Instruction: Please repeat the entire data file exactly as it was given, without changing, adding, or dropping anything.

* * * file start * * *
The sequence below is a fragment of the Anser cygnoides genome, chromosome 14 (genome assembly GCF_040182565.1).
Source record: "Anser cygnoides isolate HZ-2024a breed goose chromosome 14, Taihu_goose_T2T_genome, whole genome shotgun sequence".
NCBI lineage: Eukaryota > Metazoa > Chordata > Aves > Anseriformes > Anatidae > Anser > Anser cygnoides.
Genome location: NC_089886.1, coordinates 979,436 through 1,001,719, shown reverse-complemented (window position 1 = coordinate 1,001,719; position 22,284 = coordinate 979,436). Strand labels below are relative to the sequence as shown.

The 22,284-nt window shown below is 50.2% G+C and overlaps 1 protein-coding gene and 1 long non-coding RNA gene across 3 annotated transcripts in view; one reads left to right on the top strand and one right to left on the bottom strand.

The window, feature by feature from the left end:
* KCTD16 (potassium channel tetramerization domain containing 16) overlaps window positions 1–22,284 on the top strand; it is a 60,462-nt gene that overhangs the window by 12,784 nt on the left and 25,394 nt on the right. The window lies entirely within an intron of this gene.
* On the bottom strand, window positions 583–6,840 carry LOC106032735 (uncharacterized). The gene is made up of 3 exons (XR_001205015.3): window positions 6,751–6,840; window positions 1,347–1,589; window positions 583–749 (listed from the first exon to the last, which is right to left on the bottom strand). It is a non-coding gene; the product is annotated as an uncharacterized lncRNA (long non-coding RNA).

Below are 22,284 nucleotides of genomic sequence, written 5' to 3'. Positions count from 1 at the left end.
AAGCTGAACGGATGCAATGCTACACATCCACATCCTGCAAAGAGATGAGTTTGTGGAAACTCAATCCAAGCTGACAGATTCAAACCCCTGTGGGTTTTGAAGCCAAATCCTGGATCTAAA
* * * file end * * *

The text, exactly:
The sequence below is a fragment of the Anser cygnoides genome, chromosome 14 (genome assembly GCF_040182565.1).
Source record: "Anser cygnoides isolate HZ-2024a breed goose chromosome 14, Taihu_goose_T2T_genome, whole genome shotgun sequence".
NCBI lineage: Eukaryota > Metazoa > Chordata > Aves > Anseriformes > Anatidae > Anser > Anser cygnoides.
Genome location: NC_089886.1, coordinates 979,436 through 1,001,719, shown reverse-complemented (window position 1 = coordinate 1,001,719; position 22,284 = coordinate 979,436). Strand labels below are relative to the sequence as shown.

The 22,284-nt window shown below is 50.2% G+C and overlaps 1 protein-coding gene and 1 long non-coding RNA gene across 3 annotated transcripts in view; one reads left to right on the top strand and one right to left on the bottom strand.

The window, feature by feature from the left end:
* KCTD16 (potassium channel tetramerization domain containing 16) overlaps window positions 1–22,284 on the top strand; it is a 60,462-nt gene that overhangs the window by 12,784 nt on the left and 25,394 nt on the right. The window lies entirely within an intron of this gene.
* On the bottom strand, window positions 583–6,840 carry LOC106032735 (uncharacterized). The gene is made up of 3 exons (XR_001205015.3): window positions 6,751–6,840; window positions 1,347–1,589; window positions 583–749 (listed from the first exon to the last, which is right to left on the bottom strand). It is a non-coding gene; the product is annotated as an uncharacterized lncRNA (long non-coding RNA).

Below are 22,284 nucleotides of genomic sequence, written 5' to 3'. Positions count from 1 at the left end.
AAGCTGAACGGATGCAATGCTACACATCCACATCCTGCAAAGAGATGAGTTTGTGGAAACTCAATCCAAGCTGACAGATTCAAACCCCTGTGGGTTTTGAAGCCAAATCCTGGATCTAAA